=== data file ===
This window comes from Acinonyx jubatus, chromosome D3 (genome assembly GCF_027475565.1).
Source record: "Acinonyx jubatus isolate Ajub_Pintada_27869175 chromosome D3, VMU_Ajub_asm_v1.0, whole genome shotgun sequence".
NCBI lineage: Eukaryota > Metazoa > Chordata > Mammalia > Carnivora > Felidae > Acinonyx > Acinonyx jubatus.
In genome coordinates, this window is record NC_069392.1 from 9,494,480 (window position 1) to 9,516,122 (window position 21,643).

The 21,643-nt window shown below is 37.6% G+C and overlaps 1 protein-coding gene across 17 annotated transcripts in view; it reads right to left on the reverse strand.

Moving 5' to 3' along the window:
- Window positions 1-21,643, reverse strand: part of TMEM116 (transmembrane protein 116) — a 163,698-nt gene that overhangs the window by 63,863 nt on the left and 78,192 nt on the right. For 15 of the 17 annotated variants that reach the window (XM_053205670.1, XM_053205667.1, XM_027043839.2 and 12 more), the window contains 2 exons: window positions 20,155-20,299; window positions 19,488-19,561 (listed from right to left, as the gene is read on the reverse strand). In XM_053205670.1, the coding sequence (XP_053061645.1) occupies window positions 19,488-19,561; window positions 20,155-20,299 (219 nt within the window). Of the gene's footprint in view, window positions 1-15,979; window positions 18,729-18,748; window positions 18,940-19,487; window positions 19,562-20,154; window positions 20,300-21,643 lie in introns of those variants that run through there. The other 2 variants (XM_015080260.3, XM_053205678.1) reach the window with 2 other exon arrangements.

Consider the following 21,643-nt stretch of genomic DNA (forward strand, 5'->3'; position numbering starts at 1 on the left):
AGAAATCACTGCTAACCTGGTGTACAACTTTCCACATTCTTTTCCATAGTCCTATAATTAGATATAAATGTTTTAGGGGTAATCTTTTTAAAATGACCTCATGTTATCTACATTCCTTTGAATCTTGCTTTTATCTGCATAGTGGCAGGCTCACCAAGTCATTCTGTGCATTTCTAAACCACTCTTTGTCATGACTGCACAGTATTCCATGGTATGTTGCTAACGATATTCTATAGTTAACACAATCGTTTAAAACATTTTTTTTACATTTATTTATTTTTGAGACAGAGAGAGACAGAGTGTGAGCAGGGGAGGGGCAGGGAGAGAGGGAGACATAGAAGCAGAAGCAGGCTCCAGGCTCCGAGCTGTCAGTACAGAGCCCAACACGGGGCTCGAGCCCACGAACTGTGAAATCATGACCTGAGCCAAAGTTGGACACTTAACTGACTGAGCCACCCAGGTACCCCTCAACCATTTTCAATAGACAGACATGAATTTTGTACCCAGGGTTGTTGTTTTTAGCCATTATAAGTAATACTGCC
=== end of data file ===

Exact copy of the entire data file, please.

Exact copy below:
This window comes from Acinonyx jubatus, chromosome D3 (genome assembly GCF_027475565.1).
Source record: "Acinonyx jubatus isolate Ajub_Pintada_27869175 chromosome D3, VMU_Ajub_asm_v1.0, whole genome shotgun sequence".
NCBI lineage: Eukaryota > Metazoa > Chordata > Mammalia > Carnivora > Felidae > Acinonyx > Acinonyx jubatus.
In genome coordinates, this window is record NC_069392.1 from 9,494,480 (window position 1) to 9,516,122 (window position 21,643).

The 21,643-nt window shown below is 37.6% G+C and overlaps 1 protein-coding gene across 17 annotated transcripts in view; it reads right to left on the reverse strand.

Moving 5' to 3' along the window:
- Window positions 1-21,643, reverse strand: part of TMEM116 (transmembrane protein 116) — a 163,698-nt gene that overhangs the window by 63,863 nt on the left and 78,192 nt on the right. For 15 of the 17 annotated variants that reach the window (XM_053205670.1, XM_053205667.1, XM_027043839.2 and 12 more), the window contains 2 exons: window positions 20,155-20,299; window positions 19,488-19,561 (listed from right to left, as the gene is read on the reverse strand). In XM_053205670.1, the coding sequence (XP_053061645.1) occupies window positions 19,488-19,561; window positions 20,155-20,299 (219 nt within the window). Of the gene's footprint in view, window positions 1-15,979; window positions 18,729-18,748; window positions 18,940-19,487; window positions 19,562-20,154; window positions 20,300-21,643 lie in introns of those variants that run through there. The other 2 variants (XM_015080260.3, XM_053205678.1) reach the window with 2 other exon arrangements.

Consider the following 21,643-nt stretch of genomic DNA (forward strand, 5'->3'; position numbering starts at 1 on the left):
AGAAATCACTGCTAACCTGGTGTACAACTTTCCACATTCTTTTCCATAGTCCTATAATTAGATATAAATGTTTTAGGGGTAATCTTTTTAAAATGACCTCATGTTATCTACATTCCTTTGAATCTTGCTTTTATCTGCATAGTGGCAGGCTCACCAAGTCATTCTGTGCATTTCTAAACCACTCTTTGTCATGACTGCACAGTATTCCATGGTATGTTGCTAACGATATTCTATAGTTAACACAATCGTTTAAAACATTTTTTTTACATTTATTTATTTTTGAGACAGAGAGAGACAGAGTGTGAGCAGGGGAGGGGCAGGGAGAGAGGGAGACATAGAAGCAGAAGCAGGCTCCAGGCTCCGAGCTGTCAGTACAGAGCCCAACACGGGGCTCGAGCCCACGAACTGTGAAATCATGACCTGAGCCAAAGTTGGACACTTAACTGACTGAGCCACCCAGGTACCCCTCAACCATTTTCAATAGACAGACATGAATTTTGTACCCAGGGTTGTTGTTTTTAGCCATTATAAGTAATACTGCC